Date of Award

2007

Degree Type

Dissertation

Degree Name

PhD Higher Education Leadership, Management, Policy

Department

Education Leadership, Management and Policy

Advisor

Juan Cobarrubias

Committee Member

Kevin Hanbury

Committee Member

Robert Hickson

Keywords

Education, Urban, Educational change, New York (State), New York, Bloomberg, Michael

Abstract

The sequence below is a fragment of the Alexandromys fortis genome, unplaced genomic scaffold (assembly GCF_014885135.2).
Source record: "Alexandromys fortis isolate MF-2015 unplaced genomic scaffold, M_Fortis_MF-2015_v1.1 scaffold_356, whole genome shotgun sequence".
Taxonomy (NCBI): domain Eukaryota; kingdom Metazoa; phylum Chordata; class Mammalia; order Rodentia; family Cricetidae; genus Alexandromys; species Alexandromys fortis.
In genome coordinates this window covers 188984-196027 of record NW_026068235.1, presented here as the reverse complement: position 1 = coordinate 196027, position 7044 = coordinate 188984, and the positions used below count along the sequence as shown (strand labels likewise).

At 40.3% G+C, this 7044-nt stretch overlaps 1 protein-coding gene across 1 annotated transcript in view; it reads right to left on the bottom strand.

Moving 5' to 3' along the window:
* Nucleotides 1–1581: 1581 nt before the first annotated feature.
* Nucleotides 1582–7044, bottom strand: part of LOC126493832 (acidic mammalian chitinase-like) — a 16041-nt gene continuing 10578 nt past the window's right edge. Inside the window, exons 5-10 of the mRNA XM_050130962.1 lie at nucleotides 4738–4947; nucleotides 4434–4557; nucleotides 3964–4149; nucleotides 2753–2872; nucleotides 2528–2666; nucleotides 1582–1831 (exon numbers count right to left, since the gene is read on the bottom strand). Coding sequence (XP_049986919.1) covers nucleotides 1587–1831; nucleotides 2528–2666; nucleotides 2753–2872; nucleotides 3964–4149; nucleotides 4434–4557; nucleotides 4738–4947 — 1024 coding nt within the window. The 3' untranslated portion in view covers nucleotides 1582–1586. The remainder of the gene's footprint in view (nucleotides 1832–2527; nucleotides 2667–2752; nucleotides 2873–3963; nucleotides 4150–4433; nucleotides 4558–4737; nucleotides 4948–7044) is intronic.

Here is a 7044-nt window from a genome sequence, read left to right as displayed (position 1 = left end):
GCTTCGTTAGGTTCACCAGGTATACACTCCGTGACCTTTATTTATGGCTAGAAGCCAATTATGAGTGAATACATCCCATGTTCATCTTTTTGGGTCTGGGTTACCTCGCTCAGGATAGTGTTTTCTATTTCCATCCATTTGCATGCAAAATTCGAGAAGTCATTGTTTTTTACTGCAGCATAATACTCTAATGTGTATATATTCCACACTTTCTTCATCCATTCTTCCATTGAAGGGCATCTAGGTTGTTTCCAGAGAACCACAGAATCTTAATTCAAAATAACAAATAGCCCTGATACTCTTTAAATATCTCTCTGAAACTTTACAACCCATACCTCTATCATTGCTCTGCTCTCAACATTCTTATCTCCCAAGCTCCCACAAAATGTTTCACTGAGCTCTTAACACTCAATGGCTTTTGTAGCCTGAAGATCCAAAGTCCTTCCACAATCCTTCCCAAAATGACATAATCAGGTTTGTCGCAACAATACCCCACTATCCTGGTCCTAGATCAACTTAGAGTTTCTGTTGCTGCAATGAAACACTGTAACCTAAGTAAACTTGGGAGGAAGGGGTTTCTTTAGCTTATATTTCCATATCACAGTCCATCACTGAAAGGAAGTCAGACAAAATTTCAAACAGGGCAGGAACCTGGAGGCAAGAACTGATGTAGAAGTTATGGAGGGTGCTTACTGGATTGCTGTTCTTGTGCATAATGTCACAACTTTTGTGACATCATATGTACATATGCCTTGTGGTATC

The overarching goal of the study was to ascertain if the changes underway as a result of the New York City School Reform act will have meaningful impact on the quality of education offered to over 1 million schoolchildren? Additionally, will mayoral control in the New York City public school system guarantee basic human rights standards? Will consideration be given to the associated conditions of poverty and limited opportunities? Will mayoral control contribute towards fighting disparities in resources? The purpose of this research is to study the impact of school reform legislation upon New York City leaders and school administrators. In December 1996, the New York State Legislature convened a special legislative session and passed a compromise bill. A qualitative research design that utilized semi­ structured ethnographic interviews was used with the intention of collecting data from a vast experience base possessed by each of my informants. This contributed to a wide range of organized discussion. The primary focus was to analyze the informants' individual attitudes, beliefs and feelings on our research topics. Though the pace of governance reforms has quickened, the latest reforms, by themselves, will net help schools or districts improve student achievement. Past reforms, as well as the current governance change, have altered structures, but have not provided the incentive er support for improving the core relationships of effective schooling-the relationships between schools, parents, and communities. Analysis of the data indicated that the system's top-down bureaucracy prevents flexibility in reform efforts, and keeps the power to change the system away from parents, students, educators and communities. These problems run too deep for any one change in policy or shift in governance to solve. A whole system change in education is needed. Remedies that are envisioned include the need to reframe the New York City School Reform as a civic project. A comprehensive effort must be launched to incorporate a range of state, city, community and locally provided social, medical, library, cultural, and recreational services in and out of school. The services should be rooted in principals of youth development that seeks broader goals for youth.

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